Customer experience is a relatively new field of work. In many ways, it is still evolving and taking shape before our eyes. As such, CX professionals have both the opportunity and the obligation to continue learning. Pearls of wisdom can come from unexpected places, and no matter how much of an expert you think you are, those who are closest to the customer can still teach us poignant (and sometimes humbling) lessons that help us reframe our evolving field of work.
I recently had one such experience. I was collaborating with a client on strategies to improve their customer journey delivery, when, during one of our stakeholder workshops, a front-line team manager asked: “we have a customer retention department, but why don’t we have an employee retention department?” It was a rhetorical question, but the point was crystal clear, and she was right. The proverbial mic had been dropped.
The room remained silent for a few moments as we all reflected on the simple, yet powerful, truth that this customer-facing team member had highlighted. The business was focused on the customer, but was it looking after those who served the customer? If not, what did that say about the business? Had the organisation turned its back on the brand values?
CX and EX
Employee experience has become a hot topic within the CX professional community, and with good reason. Many organisations leverage employee engagement to foster customer-centricity. Yes, it’s important to create employee awareness about customer wants and needs. But if the employees don’t feel like they are respected or appreciated by the business, then messages encouraging them to prioritise the needs of customers will land like a ton of bricks.
A broader focus is needed
CX practitioners are often tasked with being the agents of customer-centric change. The pressure is always on to show results and demonstrate business value. Before launching a customer-experience related employee engagement campaign, CX practitioners should reach out to their colleagues in HR and understand the current climate with regard to employee sentiment. If morale is low, perhaps CX engagement efforts can double up as employee experience (EX) efforts to address sentiment.
Moral-lifting campaigns can be an effective immediate course of action, but organisations shouldn’t neglect the underlying issues that led to negative employee sentiment in the first place. The drivers of team member unhappiness can be complex and difficult to tackle, but if an organization can crack this, it will lay the groundwork for improved customer experience in the long run.
The connection between happy employees and better customer experience is fairly logical. As businesses have recognised the direct link between employee engagement and the ability to deliver CX, it’s given rise to an “employee first, customer second” school of thought. Sir Richard Branson has famously said “Clients do not come first. Employees come first. If you take care of your employees, they will take care of the clients.” The motivation behind these words comes from the right place, but do we really need to choose to focus on employees over customers?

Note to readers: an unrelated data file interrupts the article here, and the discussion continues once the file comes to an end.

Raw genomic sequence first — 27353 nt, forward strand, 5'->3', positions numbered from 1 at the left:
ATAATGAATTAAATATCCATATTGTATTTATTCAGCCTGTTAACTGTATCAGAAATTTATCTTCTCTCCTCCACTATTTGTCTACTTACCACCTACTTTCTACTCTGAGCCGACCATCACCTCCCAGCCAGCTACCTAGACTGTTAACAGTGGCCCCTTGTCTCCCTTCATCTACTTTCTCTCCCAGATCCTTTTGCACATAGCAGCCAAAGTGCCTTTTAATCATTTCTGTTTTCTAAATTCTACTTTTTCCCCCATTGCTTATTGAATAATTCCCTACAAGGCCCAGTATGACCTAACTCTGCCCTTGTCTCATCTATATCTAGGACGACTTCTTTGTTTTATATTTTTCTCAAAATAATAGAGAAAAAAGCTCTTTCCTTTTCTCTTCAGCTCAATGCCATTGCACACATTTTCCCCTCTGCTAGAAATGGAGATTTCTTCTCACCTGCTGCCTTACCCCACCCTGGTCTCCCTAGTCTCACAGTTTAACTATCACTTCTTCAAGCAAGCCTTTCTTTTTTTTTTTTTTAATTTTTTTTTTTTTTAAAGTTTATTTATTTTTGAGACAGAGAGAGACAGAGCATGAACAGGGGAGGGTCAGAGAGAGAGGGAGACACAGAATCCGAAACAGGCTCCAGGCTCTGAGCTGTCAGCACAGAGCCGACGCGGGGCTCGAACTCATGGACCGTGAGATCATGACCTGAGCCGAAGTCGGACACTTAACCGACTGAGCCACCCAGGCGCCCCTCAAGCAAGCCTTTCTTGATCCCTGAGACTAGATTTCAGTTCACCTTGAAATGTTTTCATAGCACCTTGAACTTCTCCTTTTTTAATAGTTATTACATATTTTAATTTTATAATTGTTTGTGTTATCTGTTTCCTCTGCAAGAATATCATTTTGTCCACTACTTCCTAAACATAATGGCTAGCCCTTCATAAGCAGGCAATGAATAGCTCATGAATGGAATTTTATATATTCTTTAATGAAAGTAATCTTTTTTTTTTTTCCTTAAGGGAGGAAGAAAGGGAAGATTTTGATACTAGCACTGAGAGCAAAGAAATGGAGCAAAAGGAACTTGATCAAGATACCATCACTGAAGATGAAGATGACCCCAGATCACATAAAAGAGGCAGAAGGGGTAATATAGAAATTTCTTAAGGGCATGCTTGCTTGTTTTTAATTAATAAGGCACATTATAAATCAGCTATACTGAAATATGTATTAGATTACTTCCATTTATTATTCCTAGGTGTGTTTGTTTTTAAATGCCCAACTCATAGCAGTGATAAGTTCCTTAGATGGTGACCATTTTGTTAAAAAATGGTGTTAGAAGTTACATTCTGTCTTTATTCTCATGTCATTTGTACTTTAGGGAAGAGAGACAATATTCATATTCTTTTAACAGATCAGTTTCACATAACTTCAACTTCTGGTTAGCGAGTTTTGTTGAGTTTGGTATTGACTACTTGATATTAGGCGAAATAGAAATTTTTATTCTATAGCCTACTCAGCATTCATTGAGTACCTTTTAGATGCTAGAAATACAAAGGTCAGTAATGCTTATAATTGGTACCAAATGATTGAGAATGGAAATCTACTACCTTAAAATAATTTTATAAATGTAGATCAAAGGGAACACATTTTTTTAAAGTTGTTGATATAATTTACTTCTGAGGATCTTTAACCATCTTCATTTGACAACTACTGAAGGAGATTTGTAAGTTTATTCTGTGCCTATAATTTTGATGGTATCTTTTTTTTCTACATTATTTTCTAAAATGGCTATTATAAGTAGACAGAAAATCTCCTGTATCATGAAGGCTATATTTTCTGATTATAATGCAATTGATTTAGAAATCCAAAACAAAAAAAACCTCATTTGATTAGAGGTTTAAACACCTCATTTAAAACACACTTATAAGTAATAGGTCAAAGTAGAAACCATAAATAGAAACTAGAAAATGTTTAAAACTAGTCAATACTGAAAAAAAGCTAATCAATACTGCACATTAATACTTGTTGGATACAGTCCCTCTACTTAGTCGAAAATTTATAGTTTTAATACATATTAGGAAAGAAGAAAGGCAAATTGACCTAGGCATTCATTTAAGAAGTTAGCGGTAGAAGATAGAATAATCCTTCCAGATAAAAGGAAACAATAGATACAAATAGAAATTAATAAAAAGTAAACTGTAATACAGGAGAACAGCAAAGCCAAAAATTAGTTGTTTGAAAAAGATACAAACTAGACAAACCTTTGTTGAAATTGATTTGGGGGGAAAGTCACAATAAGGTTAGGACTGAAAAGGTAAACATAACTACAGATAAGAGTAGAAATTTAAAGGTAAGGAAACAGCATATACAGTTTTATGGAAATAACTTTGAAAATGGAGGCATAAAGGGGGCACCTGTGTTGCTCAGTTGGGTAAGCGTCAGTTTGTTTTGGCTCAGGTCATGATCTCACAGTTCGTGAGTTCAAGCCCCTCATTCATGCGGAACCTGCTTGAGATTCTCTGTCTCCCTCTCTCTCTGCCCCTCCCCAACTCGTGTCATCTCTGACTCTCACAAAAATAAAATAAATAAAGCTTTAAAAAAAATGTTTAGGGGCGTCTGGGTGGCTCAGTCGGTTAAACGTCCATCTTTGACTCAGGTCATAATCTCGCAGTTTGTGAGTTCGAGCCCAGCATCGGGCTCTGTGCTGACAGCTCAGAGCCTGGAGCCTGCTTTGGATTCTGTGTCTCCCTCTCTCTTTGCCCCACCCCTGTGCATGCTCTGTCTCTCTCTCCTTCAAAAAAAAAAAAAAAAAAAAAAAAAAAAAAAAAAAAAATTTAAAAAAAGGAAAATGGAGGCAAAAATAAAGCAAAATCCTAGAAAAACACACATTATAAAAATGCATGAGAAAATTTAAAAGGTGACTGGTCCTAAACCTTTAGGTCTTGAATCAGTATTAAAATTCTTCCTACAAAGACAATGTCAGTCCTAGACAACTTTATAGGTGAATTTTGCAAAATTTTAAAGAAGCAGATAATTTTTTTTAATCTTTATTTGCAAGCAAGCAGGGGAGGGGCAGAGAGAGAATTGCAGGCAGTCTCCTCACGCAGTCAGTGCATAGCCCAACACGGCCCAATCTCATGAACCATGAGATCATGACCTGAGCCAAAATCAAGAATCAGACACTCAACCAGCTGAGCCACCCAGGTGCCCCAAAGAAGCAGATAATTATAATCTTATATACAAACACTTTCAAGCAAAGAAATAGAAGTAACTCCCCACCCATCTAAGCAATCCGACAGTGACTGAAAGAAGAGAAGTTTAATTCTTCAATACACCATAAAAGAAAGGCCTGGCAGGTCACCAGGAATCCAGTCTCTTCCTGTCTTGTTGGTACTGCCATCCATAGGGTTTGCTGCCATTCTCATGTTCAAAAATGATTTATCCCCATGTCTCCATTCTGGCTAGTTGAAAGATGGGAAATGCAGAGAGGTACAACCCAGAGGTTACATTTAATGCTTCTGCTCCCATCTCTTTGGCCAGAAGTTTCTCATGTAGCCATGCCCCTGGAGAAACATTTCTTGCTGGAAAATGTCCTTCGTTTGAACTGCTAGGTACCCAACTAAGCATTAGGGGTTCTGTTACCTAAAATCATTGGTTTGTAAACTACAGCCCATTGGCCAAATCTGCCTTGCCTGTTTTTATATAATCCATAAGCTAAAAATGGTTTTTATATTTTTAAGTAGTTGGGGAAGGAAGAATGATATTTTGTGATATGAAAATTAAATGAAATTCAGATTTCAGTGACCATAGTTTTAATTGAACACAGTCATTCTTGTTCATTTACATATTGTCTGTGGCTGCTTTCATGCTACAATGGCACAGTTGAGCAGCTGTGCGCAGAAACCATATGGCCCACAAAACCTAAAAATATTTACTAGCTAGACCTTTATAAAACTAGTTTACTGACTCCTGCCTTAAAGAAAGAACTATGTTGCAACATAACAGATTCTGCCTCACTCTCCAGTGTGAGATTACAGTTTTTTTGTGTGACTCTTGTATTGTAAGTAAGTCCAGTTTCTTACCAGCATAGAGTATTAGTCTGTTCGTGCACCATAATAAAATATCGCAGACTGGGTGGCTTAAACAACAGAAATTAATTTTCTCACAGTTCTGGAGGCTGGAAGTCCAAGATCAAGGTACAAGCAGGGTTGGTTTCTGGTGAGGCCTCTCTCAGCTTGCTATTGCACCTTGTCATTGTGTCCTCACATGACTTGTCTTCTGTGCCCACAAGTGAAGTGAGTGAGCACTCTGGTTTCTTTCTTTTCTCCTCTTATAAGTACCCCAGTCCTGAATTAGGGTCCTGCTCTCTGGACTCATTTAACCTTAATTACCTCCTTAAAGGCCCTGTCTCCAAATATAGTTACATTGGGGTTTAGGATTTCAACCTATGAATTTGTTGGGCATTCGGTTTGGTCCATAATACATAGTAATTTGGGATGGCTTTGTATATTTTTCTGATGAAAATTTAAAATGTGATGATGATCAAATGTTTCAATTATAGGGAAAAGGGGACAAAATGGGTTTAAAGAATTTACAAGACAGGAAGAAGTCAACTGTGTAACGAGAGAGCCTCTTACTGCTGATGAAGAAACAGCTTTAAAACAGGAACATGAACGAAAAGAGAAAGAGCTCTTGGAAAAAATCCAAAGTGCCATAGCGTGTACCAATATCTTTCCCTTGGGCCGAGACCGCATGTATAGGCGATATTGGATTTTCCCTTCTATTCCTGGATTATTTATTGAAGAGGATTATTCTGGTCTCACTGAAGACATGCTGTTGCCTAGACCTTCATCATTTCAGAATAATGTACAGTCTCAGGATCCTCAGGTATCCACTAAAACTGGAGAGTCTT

The prioritisation of one, suggests the de-prioritisation of the other, which might solve one set of challenges, but give rise to another.
A happy medium
Perhaps a middle ground is possible. Rather than elevating the needs of one stakeholder group over another, businesses should consider them as equally important. Airbnb has done this, and it’s been a key driver of their success.
When I interviewed Desirree Madison-Biggs, Airbnb’s head of CX, for my podcast last year, she spoke about how Airbnb is community-centric, not just customer-centric. In their case, Airbnb considers the key community groups to be: guests, hosts and employees. Each of their three executives has the mandate to advocate for the needs of the stakeholders within one of the community groups. This ensures that all stakeholder needs are integrated into strategic planning and goal-setting from the top. This approach also embeds a structure of checks-and-balances so that one stakeholder group isn’t prioritised over another.
The host/guest dynamic may be specific to Airbnb’s business model, but one could easily define a community-centric approach with stakeholder groups that are tailored for a different context. For example, a publicly listed B2C business might opt for customers, employees and shareholders as its stakeholder community groups.
Influencing change beyond the CX mandate
To make customer-centric evolution sustainable, businesses must elevate the needs of the customer, but put these on a level playing field with the needs of other key stakeholders, such as employees, investors and partners. Turning the concept of community-centricity into reality isn’t simple, and it may fall well outside of the realm of what we thought we were getting ourselves into when we chose CX as a profession, but as CX professionals, we are already primed with the right skills to this drive change too. Sometimes realising progress towards our long-term CX goals means leading the charge with innovative thinking to tackle broader business challenges.
This article was originally published on the Customer Experience and Innovation Techfest event blog in September 2018. Julia is a customer experience expert, based in South Africa. She will be moderating a CXPA panel discussion at the CX Innovation and Techfest event in November 2018. For more information about Julia’s customer workshop and speaking services, click here.